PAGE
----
The fourth quarter showed little more hope for the Bucks, and their defensive ineptitude merely continued no matter how many times Giannis tried to tear down Toronto’s rims. Garbage time arrived with around three minutes to go, and John Henson christened his playoff appearance with a missed hook shot while Norman Powell rudely slammed home another bounding slam. Bucks lose, 118-93.
- Giannis got some of the mismatches he wanted early in the game. Once he found DeRozan in the post, and it led to a kickout to Snell that ended in a corner three for Brogdon. The next time, he found Lowry on a crossmatch and immediately took him to the paint, although he missed the hook over Ibaka. His shaky finishing in the paint finally rebounded some tonight from his low numbers throughout the series.
- Milwaukee had several of the same inexcusable turnovers in the first quarter of this game that they had all last game. Lazy passes didn’t find their mark and their gaffes often came at the free throw line, giving Toronto enough headway to vault out for a simple bucket, something Norman Powell took full advantage of on an and-one finish through contact.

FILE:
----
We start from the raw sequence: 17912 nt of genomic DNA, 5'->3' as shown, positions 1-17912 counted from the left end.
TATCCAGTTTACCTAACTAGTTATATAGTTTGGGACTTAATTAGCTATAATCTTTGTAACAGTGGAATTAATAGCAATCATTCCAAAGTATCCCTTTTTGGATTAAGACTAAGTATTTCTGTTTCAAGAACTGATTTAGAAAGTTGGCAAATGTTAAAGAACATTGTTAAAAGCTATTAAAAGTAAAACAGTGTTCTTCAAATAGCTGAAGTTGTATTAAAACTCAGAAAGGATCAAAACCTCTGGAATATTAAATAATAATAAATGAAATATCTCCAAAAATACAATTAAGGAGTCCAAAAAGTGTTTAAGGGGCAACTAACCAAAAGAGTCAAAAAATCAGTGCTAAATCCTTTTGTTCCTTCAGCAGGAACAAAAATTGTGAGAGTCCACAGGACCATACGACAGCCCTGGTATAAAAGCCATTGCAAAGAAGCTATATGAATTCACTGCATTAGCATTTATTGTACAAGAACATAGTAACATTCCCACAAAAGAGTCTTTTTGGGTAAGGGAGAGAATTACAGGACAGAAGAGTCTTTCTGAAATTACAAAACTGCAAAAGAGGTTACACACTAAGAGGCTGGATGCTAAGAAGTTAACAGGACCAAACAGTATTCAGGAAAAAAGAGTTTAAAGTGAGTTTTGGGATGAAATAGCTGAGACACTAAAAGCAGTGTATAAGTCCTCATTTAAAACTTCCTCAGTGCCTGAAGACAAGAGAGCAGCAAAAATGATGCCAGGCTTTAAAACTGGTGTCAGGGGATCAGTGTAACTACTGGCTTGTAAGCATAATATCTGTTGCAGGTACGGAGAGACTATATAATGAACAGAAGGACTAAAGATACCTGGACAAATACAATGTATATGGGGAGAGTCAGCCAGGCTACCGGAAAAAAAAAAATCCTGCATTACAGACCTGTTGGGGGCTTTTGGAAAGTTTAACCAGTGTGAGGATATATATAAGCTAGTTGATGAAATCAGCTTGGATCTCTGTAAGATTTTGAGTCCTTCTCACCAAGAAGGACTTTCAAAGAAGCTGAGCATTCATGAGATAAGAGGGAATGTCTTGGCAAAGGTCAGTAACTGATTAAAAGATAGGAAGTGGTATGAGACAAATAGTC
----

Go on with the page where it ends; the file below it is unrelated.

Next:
- Greg Monroe’s six-point run in the first quarter, when Toronto looked ready to mount the Bucks on their wall, was needed. Not only did he negate Ibaka’s rim protection with his shifty post moves and brute force, but he calmed down a Milwaukee offense that was nonexistent. His steadiness, despite his obvious defensive issues as the series has progressed, has been a welcome contribution for Milwaukee’s success thus far. It proved relatively unimportant in the end, but it deserved props.
- Michael Beasley played the last few minutes of the first quarter, but got swapped out for Teletovic to start the second. Telly did his usual, hitting a three and attempting another quick one, but he also turned it over on a drive, as is tradition. Beasley was mucking up the spacing and not delivering on his isolation opportunities, so it made sense to try and juice up their offense by giving Giannis more room to operate in the paint, particularly in the minutes while Ibaka remained on the bench.
- Valanciunas trailed for one possession and got the ball above the break with no one around him and the Raptors up 19. Waiting for the crowd to explode if he somehow put it up was the most palpable moment of the night. They had their lighter sitting next to the fuse; thankfully, he balked.
- This hasn’t been the best series for Jason Terry. The wily veteran hasn’t gotten many minutes (45 coming into tonight) but during those stints he’s viable to get beat by Toronto’s guards, and he’s missed some open threes. He hasn’t hit one yet this series, and missed an easy one in the second quarter. Playing Rashad Vaughn isn’t really an option, so it’s not like the Bucks can alter much, but Terry isn’t playing to the same level he did in the regular season.